For over two million years, humans and their predecessors have left behind stone tools. Our evolutionary history is littered with these utilitarian artifacts: from Australopithecus to Neanderthals to sapiens, early hominins created handaxes, scrapers, and stone cores across Eurasia, Africa, Southeast Asia, even Australia. These tools are usually categorized according to function. But what if these pieces of worked stones were more than just utilitarian? What if they, as we might say two million years later, were art for art’s sake?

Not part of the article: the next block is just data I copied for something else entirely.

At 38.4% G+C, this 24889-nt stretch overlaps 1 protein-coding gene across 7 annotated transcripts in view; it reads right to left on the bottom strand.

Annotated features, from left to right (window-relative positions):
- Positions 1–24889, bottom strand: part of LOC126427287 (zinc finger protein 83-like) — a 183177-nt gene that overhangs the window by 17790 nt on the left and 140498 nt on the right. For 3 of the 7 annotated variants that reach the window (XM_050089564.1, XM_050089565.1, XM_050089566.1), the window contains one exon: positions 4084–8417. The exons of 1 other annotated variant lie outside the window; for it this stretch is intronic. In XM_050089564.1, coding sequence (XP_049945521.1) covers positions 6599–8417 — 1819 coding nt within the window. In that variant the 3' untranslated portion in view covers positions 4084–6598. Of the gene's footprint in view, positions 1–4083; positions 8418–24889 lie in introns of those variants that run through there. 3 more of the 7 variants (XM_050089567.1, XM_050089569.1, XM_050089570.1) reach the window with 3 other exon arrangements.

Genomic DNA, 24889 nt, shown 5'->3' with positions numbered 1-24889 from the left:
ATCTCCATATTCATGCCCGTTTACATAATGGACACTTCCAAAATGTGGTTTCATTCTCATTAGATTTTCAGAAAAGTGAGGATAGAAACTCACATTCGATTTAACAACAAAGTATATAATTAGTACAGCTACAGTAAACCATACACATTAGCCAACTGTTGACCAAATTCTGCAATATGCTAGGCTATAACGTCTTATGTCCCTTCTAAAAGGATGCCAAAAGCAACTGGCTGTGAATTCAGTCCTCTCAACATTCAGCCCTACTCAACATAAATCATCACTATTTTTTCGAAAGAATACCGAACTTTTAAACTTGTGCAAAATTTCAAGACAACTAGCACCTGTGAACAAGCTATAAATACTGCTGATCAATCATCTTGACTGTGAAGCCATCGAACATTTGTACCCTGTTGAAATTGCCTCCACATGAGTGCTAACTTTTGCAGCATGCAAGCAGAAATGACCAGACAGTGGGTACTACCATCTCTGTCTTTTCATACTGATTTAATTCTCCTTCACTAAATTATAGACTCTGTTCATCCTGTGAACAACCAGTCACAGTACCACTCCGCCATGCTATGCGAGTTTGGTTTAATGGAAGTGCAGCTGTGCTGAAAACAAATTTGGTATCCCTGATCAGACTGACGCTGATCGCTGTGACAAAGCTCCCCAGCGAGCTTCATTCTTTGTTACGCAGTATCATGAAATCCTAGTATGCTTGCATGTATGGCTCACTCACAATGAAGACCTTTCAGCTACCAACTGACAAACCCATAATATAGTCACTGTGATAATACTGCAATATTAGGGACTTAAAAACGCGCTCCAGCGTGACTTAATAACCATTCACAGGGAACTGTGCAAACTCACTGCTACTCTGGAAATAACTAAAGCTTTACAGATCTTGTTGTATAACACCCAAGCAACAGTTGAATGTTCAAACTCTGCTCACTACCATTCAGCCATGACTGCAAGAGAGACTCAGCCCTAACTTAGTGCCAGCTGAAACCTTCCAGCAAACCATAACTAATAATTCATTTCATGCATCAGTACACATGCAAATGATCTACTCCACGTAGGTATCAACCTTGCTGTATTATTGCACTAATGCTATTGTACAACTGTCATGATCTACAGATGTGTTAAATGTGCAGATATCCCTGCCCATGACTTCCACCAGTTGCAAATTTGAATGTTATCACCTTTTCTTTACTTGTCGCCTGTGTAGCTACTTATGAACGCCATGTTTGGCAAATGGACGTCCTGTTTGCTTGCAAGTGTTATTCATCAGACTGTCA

The exhibition First Sculpture: Handaxes to Figure Stone, currently on view at the Nasher Sculpture Center in Dallas, reframes stone tools as a form of early sculpture, suggesting that perhaps the human mind is hard-wired for abstract representation. First Sculpture is curated by Tony Berlant, a Los Angeles artist who collects indigenous art, and Thomas Wynn, a prominent anthropologist at the University of Colorado. Berlant and Wynn began their collaboration for the exhibition in 2013, focusing on the aesthetics of Acheulean handaxes, and later expanding the catalogue to include more controversial figure stones and spheroids. Their curious and provocative show focuses on an age-old tension between form and function, treating the objects on display, first, foremost, and fundamentally, as works of art.